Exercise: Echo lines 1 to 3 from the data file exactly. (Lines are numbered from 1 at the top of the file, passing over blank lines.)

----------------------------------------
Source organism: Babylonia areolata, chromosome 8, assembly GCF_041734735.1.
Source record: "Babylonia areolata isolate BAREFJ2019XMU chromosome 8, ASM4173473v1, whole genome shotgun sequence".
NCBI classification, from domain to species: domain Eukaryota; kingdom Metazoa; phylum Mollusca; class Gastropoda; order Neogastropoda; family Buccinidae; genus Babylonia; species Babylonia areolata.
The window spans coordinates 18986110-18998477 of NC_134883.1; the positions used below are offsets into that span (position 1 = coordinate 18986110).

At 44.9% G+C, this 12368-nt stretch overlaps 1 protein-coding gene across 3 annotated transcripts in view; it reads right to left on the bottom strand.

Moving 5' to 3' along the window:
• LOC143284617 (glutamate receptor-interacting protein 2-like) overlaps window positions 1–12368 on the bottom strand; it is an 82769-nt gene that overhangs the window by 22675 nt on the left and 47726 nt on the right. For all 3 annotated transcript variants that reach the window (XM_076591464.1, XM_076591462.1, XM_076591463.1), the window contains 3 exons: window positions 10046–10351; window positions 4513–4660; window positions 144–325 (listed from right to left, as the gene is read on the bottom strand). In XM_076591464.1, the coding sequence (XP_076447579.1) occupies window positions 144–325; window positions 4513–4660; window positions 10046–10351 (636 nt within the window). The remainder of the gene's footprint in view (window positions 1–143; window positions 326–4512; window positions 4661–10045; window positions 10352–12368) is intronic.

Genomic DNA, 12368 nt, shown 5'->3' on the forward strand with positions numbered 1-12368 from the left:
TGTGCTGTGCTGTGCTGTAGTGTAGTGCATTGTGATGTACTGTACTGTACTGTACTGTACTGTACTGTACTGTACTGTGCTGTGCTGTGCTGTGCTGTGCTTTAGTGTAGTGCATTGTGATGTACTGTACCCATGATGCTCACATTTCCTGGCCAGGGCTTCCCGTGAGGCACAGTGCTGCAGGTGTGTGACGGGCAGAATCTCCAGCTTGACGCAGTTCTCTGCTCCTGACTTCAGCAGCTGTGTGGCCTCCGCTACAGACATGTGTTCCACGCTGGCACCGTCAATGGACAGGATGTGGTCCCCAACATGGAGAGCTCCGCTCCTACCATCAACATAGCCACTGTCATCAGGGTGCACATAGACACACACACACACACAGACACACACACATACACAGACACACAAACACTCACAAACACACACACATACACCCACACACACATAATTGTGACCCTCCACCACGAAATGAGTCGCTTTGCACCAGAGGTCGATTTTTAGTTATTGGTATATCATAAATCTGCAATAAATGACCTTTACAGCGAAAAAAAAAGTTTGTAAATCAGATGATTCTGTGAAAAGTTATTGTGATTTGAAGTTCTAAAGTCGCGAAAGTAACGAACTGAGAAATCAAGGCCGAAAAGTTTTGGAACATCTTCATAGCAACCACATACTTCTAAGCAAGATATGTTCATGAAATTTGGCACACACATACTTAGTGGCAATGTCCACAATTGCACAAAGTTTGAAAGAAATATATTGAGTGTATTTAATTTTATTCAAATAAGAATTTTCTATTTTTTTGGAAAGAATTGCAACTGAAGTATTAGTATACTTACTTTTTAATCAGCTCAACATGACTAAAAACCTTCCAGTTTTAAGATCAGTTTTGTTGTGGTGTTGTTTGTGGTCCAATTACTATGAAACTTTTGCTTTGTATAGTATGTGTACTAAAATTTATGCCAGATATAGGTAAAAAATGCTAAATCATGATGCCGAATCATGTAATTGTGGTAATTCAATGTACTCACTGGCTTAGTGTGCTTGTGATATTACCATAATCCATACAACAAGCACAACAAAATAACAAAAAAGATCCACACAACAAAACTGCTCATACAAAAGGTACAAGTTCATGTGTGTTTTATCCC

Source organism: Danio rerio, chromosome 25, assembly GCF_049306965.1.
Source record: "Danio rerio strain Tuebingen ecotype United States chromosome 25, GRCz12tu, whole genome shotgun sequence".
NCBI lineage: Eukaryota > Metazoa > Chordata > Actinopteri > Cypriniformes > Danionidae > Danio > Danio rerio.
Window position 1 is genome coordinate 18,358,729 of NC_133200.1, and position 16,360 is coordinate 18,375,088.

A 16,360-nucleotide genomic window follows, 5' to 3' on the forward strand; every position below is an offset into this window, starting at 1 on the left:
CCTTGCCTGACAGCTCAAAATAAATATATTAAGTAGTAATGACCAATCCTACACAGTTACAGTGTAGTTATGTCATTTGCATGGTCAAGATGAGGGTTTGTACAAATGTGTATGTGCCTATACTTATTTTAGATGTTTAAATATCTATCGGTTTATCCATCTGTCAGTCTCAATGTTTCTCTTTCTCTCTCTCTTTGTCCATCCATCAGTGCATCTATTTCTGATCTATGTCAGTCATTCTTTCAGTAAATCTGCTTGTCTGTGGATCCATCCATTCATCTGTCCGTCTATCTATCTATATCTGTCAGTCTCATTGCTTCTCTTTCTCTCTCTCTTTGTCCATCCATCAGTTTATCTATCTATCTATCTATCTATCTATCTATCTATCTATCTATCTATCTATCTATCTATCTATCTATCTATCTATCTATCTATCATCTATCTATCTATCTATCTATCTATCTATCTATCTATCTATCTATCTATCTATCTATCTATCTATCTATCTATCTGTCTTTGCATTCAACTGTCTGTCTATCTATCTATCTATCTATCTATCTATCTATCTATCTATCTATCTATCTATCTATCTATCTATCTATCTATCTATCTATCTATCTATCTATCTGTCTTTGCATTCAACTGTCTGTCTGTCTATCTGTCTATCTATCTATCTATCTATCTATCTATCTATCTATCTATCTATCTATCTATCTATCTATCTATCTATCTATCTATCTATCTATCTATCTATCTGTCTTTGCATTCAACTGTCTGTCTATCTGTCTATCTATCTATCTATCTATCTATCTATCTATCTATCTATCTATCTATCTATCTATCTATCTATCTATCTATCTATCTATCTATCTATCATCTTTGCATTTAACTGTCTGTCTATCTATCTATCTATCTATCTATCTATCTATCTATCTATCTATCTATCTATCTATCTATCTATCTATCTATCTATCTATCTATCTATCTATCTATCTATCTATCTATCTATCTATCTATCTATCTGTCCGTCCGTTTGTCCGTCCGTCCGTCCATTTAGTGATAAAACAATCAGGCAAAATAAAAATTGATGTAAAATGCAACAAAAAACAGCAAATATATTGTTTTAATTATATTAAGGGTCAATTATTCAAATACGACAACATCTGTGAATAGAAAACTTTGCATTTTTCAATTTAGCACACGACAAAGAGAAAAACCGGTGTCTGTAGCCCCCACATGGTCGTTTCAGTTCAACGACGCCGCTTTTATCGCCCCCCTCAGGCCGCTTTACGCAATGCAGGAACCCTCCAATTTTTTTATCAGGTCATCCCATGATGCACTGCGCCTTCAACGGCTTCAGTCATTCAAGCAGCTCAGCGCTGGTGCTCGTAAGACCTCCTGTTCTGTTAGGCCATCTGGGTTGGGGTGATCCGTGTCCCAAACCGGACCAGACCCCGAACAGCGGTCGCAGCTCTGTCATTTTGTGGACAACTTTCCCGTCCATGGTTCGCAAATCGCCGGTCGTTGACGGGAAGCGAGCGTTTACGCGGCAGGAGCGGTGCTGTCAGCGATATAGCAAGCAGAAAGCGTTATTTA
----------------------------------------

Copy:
Source organism: Babylonia areolata, chromosome 8, assembly GCF_041734735.1.
Source record: "Babylonia areolata isolate BAREFJ2019XMU chromosome 8, ASM4173473v1, whole genome shotgun sequence".
NCBI classification, from domain to species: domain Eukaryota; kingdom Metazoa; phylum Mollusca; class Gastropoda; order Neogastropoda; family Buccinidae; genus Babylonia; species Babylonia areolata.